Not sure, but now the idea of George Costanza getting really worked up and doing Come Up and Get Me is killing me.
I still think Night of the Hunter is a little uneven, but this scene, namely the bit with the candle, is fucking incredible. Genuinely made me gasp the first time I watched it.
Also what’s really stuck with me is how it treats religion. Both their villain and savior of the movie are fervently religious and totally driven by their faith, but despite ostensibly having the same beliefs, they’ve interpreted them so differently that they land completely opposite morally. That kind of rings true IRL I’ve found; for every decent religious person, there’s also those who use it as a way to justify their own phobias and biases. Considering the conservative time and climate it was made in (the heyday of the Catholic League) it’s a really unique and piercing take on religion and belief.
Black Narcissus is another recent watch with interesting religious themes actually. It’s really grown on me since I watched it the first time, those matte paintings are insane.
Also have to give it points for having the crazy murderous nun be played by an all-time baddie. 10/10 would let Sister Ruth push me off a cliff.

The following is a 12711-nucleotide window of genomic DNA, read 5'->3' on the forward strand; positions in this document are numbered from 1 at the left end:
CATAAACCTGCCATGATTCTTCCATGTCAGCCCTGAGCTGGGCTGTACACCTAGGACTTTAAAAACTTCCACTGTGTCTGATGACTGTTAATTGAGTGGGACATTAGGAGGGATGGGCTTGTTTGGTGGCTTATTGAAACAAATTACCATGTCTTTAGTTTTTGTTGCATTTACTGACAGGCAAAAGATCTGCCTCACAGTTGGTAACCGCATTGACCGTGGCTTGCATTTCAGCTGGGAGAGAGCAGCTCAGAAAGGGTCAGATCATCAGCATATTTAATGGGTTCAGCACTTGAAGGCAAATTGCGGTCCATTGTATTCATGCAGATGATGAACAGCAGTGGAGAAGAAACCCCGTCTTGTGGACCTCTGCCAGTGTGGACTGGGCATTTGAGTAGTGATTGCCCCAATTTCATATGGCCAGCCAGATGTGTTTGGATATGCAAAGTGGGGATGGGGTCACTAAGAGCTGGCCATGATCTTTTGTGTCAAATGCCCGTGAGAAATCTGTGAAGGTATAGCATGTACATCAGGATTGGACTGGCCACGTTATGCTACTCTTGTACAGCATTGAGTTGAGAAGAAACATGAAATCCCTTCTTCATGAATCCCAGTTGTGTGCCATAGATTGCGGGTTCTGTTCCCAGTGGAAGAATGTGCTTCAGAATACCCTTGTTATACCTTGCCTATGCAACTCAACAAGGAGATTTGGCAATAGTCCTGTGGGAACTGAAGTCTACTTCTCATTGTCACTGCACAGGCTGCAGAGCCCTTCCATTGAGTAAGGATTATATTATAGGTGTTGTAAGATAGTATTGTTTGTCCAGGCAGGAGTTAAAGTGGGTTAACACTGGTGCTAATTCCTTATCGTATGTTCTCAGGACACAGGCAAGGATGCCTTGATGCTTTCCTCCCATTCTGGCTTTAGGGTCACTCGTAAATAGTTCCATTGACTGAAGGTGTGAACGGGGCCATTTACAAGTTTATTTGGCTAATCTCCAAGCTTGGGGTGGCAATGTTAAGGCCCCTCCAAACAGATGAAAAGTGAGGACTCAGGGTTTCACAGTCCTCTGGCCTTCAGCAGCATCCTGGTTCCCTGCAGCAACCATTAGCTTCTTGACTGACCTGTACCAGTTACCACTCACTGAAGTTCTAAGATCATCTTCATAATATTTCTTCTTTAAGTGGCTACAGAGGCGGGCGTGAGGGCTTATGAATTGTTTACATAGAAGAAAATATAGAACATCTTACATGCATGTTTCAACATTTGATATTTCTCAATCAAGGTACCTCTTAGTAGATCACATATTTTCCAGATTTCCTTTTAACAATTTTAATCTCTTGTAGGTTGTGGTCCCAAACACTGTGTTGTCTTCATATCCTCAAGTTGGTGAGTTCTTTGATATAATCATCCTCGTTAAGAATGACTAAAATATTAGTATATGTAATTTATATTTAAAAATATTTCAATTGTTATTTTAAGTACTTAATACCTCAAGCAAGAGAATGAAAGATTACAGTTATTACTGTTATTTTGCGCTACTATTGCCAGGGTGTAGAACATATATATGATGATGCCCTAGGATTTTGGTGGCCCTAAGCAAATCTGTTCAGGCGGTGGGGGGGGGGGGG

local theatre (as in one that shows plays and whatnot) shows films every once in a blue moon. over the next week, they’re showing 2001 AND Stop Making Sense.
Very nice! Going to be able to attend?
I went to 2001 tonight actually. I’ve already seen it in the cinema before, and it fucking slaps, it really does need to be seen on the big screen for the full effect. I have the 4K disc but there’s no substitute for the real thing.
ended up being kinda awkward tho: I ran into a girl I went out with briefly a few months ago at the screening, and it just was agonizingly awkward. I swear to god, the vibe was identical to that Nardwuar interview with Lil Uzi after he mentions Guns Garcia.
it really does need to be seen on the big screen for the full effect
Yep, I’d never actually seen it all the way through in one go until the 50th anniversary ultra-wide cut in a cinema, classic art deco place projecting on film too.
Easily overtook Gravity on Imax as my top movie experience ever.